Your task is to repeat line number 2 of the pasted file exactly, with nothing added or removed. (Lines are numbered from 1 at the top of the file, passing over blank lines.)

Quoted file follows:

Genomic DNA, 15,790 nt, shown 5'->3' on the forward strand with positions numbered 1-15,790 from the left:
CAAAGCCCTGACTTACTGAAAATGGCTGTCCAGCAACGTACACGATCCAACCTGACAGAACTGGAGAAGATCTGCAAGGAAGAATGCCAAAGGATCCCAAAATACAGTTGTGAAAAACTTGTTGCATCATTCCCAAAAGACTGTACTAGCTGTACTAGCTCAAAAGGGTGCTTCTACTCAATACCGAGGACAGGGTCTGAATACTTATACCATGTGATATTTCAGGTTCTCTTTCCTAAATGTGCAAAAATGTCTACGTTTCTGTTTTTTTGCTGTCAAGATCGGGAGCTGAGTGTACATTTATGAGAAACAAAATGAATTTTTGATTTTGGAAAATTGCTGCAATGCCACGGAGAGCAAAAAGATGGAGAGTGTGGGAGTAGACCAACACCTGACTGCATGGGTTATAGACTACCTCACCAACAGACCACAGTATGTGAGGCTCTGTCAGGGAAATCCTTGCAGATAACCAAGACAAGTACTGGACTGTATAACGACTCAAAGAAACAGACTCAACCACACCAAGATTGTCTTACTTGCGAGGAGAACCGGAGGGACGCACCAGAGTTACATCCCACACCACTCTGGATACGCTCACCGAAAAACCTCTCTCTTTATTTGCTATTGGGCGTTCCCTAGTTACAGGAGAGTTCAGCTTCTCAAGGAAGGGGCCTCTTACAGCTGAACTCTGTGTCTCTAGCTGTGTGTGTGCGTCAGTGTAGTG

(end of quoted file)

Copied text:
CAAAGCCCTGACTTACTGAAAATGGCTGTCCAGCAACGTACACGATCCAACCTGACAGAACTGGAGAAGATCTGCAAGGAAGAATGCCAAAGGATCCCAAAATACAGTTGTGAAAAACTTGTTGCATCATTCCCAAAAGACTGTACTAGCTGTACTAGCTCAAAAGGGTGCTTCTACTCAATACCGAGGACAGGGTCTGAATACTTATACCATGTGATATTTCAGGTTCTCTTTCCTAAATGTGCAAAAATGTCTACGTTTCTGTTTTTTTGCTGTCAAGATCGGGAGCTGAGTGTACATTTATGAGAAACAAAATGAATTTTTGATTTTGGAAAATTGCTGCAATGCCACGGAGAGCAAAAAGATGGAGAGTGTGGGAGTAGACCAACACCTGACTGCATGGGTTATAGACTACCTCACCAACAGACCACAGTATGTGAGGCTCTGTCAGGGAAATCCTTGCAGATAACCAAGACAAGTACTGGACTGTATAACGACTCAAAGAAACAGACTCAACCACACCAAGATTGTCTTACTTGCGAGGAGAACCGGAGGGACGCACCAGAGTTACATCCCACACCACTCTGGATACGCTCACCGAAAAACCTCTCTCTTTATTTGCTATTGGGCGTTCCCTAGTTACAGGAGAGTTCAGCTTCTCAAGGAAGGGGCCTCTTACAGCTGAACTCTGTGTCTCTAGCTGTGTGTGTGCGTCAGTGTAGTG